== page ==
Abdullah  Kozey

Abdullah Kozey

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Customized Warning Levels and Code Analysis for External Headers

If you have tried to keep your code clean by selecting strict compiler warning levels or code analysis rulesets, you likely know how frustrating it can be to see these warnings for headers that are not part of your project. To alleviate this, we’ve made it easy to mark headers as external to your project in the latest preview Visual Studio 2019. This is something we have been working on for a while with help and feedback from the community. Some of you may remember our previous post, Broken Warnings Theory, when we added experimental external header support to the Microsoft C++ Compiler. I’m happy to announce that, thanks to this feedback, external headers are now officially supported by the compiler, code analysis, and integrated into the IDE.

These external headers can have their own compiler warning level, code analysis, and template diagnostics settings. This leaves you free to choose stricter settings for your project’s code to enforce code quality without getting bogged down with warnings from headers that are beyond your control.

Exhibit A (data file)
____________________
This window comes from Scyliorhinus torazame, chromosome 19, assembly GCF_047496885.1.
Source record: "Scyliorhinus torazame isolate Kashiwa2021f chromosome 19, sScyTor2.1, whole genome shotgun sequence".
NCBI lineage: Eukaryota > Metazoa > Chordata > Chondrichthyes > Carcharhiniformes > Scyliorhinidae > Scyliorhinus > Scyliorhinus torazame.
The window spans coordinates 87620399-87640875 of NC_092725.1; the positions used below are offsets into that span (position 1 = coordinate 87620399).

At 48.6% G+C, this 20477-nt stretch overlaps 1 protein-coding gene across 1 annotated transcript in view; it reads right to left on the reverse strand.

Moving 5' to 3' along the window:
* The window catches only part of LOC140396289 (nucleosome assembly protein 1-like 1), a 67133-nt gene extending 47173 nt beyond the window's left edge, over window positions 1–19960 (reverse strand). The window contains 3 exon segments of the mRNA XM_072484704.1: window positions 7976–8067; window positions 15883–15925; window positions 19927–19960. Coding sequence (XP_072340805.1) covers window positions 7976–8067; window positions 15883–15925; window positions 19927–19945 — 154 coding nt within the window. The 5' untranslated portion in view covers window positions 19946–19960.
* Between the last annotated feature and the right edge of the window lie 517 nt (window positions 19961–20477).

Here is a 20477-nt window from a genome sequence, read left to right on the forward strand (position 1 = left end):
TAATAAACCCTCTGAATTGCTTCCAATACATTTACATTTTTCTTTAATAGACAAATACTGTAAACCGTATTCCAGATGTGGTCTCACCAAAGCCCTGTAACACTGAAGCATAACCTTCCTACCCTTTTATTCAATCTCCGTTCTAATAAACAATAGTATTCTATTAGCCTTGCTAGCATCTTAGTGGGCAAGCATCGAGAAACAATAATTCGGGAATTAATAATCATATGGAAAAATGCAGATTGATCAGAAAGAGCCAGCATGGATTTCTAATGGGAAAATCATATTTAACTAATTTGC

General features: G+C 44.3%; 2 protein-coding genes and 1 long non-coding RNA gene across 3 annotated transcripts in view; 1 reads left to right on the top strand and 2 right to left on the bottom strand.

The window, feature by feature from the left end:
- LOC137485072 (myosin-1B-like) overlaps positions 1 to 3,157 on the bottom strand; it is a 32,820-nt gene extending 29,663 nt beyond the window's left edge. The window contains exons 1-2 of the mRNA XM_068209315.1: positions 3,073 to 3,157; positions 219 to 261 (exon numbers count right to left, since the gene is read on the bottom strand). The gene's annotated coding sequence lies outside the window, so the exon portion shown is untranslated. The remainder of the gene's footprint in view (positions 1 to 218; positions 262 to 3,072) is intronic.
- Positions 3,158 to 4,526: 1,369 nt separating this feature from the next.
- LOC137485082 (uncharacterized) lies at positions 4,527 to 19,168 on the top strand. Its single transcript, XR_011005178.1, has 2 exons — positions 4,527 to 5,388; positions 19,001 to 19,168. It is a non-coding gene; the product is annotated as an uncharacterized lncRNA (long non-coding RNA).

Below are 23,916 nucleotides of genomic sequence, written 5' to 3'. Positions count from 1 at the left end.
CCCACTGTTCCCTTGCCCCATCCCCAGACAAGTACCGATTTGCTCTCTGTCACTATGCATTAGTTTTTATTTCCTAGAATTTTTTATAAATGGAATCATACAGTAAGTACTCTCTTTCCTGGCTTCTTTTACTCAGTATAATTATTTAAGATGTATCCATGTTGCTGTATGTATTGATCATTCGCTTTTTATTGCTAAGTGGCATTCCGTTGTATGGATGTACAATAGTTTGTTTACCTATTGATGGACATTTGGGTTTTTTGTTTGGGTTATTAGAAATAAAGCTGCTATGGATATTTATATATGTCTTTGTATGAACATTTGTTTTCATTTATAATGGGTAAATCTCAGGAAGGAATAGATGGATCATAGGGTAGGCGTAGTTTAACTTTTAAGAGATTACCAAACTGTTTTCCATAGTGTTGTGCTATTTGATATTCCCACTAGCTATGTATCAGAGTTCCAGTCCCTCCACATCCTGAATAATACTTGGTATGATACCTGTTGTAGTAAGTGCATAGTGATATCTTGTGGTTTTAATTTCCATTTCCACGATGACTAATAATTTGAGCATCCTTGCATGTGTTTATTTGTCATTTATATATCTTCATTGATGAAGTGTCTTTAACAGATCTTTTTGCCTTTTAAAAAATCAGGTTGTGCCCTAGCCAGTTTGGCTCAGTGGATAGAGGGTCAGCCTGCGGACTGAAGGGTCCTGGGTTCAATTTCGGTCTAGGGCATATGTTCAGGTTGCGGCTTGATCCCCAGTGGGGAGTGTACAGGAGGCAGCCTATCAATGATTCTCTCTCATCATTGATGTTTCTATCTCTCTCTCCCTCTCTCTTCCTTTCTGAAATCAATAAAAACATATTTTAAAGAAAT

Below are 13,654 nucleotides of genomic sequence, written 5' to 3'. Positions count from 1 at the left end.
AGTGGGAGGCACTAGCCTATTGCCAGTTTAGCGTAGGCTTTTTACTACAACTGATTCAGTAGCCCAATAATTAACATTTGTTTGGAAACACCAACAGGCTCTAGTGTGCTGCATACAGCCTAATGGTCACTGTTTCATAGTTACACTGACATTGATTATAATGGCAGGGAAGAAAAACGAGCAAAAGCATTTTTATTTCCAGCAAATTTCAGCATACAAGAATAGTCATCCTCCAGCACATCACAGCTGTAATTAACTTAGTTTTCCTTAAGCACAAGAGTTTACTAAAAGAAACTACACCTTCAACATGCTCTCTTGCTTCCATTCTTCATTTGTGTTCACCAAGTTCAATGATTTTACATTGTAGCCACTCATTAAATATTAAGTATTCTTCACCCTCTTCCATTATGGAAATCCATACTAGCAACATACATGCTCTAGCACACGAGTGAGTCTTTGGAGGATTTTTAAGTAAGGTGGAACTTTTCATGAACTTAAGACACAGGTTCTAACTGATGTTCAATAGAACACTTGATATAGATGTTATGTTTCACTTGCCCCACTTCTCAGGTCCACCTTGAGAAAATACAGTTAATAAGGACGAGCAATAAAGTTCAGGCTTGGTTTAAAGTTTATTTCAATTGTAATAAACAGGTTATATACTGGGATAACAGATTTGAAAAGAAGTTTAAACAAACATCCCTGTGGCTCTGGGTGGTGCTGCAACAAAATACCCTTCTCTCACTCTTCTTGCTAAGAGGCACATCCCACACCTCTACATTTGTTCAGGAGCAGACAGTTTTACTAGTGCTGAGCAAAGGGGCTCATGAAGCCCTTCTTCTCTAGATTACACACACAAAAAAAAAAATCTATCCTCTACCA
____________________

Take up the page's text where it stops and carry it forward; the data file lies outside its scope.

Adding External Headers to Your Projects

You can find a new “External Include Directories” property for your projects under “VC++ Directories” which can be used to designate any include directory as containing external headers. This external include directory will be added to the include search path as normal, but every header that in that directory or a subdirectory of it will be treated as external. From a compilation standpoint, you won’t notice any differences, but you can choose a different set of warning levels and other analysis settings for headers in these directories.

Customizing Warning Levels External Headers

You can customize the way external headers are treated in the project properties “C/C++ > External Includes” tab.

Customizing Code Analysis Settings for External Headers

Being able to mark certain headers as external to the project will make Code Analysis much easier to use. The examples below show some of the ways you can leverage this new feature to get the most out of Code Analysis.

Migration from undocumented CAExcludePath to /external:* and /analyze:external* options
Using /analyze:external:ruleset with /external:*
Bonus: Even Better Code Analysis Performance

#c++ #code analysis #code

Customized Warning Levels and Code Analysis for External Headers